# Omega-stable theories are totally transcendental

It is a theorem that every $$\omega$$-stable first-order theory is totally transcendental. The only proof I have seen of this theorem relies on the following fact:

Let $$T$$ be a first-order theory, $$\mathbb{M}\models T$$ a monster model, and $$\text{RM}$$ the Morley-rank function for $$\mathbb{M}$$. If $$\phi$$ is an $${\mathcal{L}}_{\mathbb{M}}$$-formula with $$\text{RM}(\phi)=\infty$$, then there is an $${\mathcal{L}}_{\mathbb{M}}$$-formula $$\psi$$ such that $$\text{RM}(\phi\wedge\psi)=\text{RM}(\phi\wedge\neg\psi)=\infty$$.

In other words, we can split any definable set of infinite Morley rank into two definable sets of infinite Morley rank. Intuitively this is plausible, but I don't see how to prove it. (The closest I can come is that for any ordinal $$\alpha$$, we can split a definable set of infinite Morley rank into a definable set of infinite Morley rank and a definable set of rank $$\alpha$$.) Marker's book and page 10 of these notes both argue as follows:

Let $$\beta=\text{sup}\big\{\text{RM}(\psi):\psi\text{ an }{\mathcal{L}}_{\mathbb{M}}\text{-formula and RM}(\psi)<\infty\big\}$$. Because $$\text{RM}(\phi)=\infty\geq\beta+2$$, we can find an $${\mathcal{L}}_{M}$$-formula $$\psi$$ such that $$\text{RM}(\phi\wedge\psi)\geq\beta+1$$ and $$\text{RM}(\phi\wedge\neg\psi)\geq\beta+1$$. Then $$\text{RM}(\phi\wedge\psi)=\text{RM}(\phi\wedge\neg\psi)=\infty$$.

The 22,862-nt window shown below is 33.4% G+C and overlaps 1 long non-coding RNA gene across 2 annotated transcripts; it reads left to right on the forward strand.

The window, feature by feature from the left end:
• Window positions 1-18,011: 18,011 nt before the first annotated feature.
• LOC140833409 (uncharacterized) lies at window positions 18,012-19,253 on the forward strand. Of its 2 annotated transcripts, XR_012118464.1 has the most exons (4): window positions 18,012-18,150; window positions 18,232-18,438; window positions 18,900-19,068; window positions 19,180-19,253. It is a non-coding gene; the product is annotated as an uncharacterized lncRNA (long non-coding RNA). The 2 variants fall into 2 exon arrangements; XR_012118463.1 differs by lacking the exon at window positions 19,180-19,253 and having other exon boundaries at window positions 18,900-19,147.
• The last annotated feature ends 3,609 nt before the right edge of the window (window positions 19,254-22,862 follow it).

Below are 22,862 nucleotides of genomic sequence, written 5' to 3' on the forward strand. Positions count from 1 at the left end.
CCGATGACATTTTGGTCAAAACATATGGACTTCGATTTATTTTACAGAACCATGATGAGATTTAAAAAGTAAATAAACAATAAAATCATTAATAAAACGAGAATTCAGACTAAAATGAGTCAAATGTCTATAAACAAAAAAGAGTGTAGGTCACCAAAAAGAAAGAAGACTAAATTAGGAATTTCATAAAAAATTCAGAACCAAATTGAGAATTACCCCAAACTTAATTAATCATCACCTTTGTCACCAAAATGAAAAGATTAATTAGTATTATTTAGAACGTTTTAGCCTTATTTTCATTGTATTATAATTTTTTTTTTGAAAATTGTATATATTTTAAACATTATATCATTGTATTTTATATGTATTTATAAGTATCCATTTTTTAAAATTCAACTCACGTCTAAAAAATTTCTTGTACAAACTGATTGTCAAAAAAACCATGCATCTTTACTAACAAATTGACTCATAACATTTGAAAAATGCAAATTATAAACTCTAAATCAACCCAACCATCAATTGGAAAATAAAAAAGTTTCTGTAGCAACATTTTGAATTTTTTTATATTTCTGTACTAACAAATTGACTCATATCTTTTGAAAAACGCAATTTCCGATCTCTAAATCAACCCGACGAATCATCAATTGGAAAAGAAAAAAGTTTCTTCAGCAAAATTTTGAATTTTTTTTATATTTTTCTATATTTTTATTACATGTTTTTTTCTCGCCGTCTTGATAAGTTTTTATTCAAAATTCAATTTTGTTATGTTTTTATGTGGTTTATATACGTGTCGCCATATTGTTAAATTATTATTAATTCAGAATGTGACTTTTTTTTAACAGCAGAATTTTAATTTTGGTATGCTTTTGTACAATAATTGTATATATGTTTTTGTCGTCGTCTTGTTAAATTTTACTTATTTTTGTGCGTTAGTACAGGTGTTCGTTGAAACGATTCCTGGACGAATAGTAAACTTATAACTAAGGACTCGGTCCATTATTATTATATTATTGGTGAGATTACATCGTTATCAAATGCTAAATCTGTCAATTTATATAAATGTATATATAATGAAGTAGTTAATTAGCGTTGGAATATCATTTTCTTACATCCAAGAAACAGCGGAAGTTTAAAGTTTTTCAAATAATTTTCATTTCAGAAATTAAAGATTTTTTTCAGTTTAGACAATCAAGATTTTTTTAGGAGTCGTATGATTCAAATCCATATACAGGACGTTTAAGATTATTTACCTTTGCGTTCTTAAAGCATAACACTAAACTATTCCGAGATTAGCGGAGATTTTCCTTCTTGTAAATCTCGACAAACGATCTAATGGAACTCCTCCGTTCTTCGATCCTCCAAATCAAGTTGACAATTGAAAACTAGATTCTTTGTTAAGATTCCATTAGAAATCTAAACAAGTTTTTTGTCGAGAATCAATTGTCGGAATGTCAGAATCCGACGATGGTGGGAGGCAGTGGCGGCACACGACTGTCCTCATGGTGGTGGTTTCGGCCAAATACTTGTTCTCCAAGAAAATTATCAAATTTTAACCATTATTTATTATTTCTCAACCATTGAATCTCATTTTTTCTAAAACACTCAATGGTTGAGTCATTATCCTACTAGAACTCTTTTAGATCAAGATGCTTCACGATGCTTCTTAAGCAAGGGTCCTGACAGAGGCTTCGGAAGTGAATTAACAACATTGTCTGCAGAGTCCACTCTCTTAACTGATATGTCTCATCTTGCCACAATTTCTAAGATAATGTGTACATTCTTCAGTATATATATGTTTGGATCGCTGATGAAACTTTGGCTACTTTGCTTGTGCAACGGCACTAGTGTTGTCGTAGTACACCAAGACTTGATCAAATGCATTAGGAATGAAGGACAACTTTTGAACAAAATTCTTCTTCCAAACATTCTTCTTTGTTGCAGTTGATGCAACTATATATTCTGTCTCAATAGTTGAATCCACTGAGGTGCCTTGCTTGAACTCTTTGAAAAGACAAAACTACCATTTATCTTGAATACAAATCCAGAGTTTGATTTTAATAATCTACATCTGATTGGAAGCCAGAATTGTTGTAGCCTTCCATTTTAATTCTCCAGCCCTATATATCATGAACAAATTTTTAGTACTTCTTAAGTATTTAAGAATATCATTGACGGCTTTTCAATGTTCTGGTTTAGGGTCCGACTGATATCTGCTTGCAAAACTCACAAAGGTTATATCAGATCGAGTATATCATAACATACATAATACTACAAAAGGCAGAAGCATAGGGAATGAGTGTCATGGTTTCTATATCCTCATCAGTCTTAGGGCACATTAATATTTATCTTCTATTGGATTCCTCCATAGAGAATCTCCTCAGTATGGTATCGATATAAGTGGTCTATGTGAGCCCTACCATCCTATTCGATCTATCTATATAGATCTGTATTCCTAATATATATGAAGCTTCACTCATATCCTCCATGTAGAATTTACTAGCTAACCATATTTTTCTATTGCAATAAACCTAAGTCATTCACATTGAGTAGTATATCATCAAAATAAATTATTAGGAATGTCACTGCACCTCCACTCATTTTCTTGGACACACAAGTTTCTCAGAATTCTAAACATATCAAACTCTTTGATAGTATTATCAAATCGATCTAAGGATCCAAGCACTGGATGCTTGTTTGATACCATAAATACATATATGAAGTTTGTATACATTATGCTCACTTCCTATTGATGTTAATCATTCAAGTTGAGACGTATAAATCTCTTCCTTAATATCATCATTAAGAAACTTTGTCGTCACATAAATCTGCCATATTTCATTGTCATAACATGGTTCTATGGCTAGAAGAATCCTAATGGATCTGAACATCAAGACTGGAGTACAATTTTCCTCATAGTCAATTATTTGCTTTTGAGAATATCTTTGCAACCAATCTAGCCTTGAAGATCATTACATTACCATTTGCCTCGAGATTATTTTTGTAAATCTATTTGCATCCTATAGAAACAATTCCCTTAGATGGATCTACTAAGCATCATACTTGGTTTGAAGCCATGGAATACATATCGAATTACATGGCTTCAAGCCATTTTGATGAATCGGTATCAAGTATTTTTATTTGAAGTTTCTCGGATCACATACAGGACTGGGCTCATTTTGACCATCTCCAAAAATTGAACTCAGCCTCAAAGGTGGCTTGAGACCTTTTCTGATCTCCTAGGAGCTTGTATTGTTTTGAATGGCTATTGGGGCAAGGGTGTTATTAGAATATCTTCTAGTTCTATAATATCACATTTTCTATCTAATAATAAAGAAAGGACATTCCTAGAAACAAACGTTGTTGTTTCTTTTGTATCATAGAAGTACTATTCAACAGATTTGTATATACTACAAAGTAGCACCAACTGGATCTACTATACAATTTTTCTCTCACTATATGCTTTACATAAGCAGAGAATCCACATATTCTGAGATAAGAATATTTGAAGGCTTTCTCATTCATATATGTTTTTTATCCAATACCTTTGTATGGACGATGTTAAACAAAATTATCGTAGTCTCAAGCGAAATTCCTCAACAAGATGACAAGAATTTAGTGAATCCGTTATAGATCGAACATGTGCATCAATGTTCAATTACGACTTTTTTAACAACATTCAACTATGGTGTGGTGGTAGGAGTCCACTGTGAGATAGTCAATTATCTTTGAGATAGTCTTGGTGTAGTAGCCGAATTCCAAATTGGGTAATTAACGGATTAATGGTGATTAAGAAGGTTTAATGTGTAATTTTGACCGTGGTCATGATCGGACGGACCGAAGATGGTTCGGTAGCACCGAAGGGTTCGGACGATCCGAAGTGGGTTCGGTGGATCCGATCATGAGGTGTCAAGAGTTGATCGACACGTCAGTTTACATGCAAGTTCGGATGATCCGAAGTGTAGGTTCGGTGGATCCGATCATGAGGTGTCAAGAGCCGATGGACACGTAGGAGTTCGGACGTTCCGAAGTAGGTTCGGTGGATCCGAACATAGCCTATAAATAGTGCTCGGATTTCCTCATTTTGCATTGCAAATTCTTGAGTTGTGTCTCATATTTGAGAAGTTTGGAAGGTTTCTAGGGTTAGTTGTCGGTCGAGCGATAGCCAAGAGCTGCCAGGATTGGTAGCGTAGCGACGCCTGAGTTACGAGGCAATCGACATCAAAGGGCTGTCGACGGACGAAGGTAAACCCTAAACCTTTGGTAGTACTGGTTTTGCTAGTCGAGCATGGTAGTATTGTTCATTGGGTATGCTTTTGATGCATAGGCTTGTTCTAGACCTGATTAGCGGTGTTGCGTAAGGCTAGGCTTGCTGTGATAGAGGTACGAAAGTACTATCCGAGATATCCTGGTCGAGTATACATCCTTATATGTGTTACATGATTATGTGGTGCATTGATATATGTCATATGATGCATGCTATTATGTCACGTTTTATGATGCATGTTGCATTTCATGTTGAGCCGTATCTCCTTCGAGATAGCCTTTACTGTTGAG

But unless we assume that $$\beta<\infty$$, the second sentence of this argument appears to beg the question. For if $$\beta=\infty$$, then second sentence simply reasserts that there is a $$\psi$$ with the desired property.

My question is, just how do we know that if $$\text{RM}(\phi)=\infty$$, then there is a $$\psi$$ with $$\text{RM}(\phi\wedge\psi)=\text{RM}(\phi\wedge\neg\psi)=\infty$$? Am I not understanding the quoted paragraph?

• Correct me if I'm wrong, but isn't $\beta$ an ordinal? i.e $\beta < \infty$ – Jihoon Kang Jul 19 '19 at 0:12
• Yes, as Andreas Blass's answer points out. That is what I was overlooking. – Anonymous Jul 19 '19 at 3:38

$$\beta$$ is, as Jihoon Kang commented, intended to be a genuine ordinal, not $$\infty$$. It is defined, at the beginning of the quoted proof, as the supremum of the genuine ordinals that occur as Morley ranks of formulas. (So this depends on knowing that this supremum exists, which is true as long as your monster model is a set and not a proper class.) The next steps in the proof produce $$\psi$$ such that the Morley ranks of both $$\phi\land\psi$$ and $$\phi\land\neg\psi$$ are strictly bigger than $$\beta$$. If these two ranks were genuine ordinals, they'd be $$\leq\beta$$, by the definition of $$\beta$$ as a supremum. Since they're not $$\leq\beta$$, they can't be genuine ordinals, so they're $$\infty$$.
Here's another way to look at the situation. Instead of working with a particular $$\beta$$, consider completely arbitrary ordinals $$\beta$$ (but still genuine ordinals, not $$\infty$$). The argument gives you, for any $$\beta$$, a formula $$\psi$$ such that the Morley ranks of both $$\phi\land\psi$$ and $$\phi\land\neg\psi$$ are strictly bigger than $$\beta$$. But there's a proper class of ordinals $$\beta$$ and only a set of formulas $$\psi$$. So the same $$\psi$$ must occur for a proper class of $$\beta$$'s. For that $$\psi$$, the Morley ranks of both $$\phi\land\psi$$ and $$\phi\land\neg\psi$$ are $$\infty$$.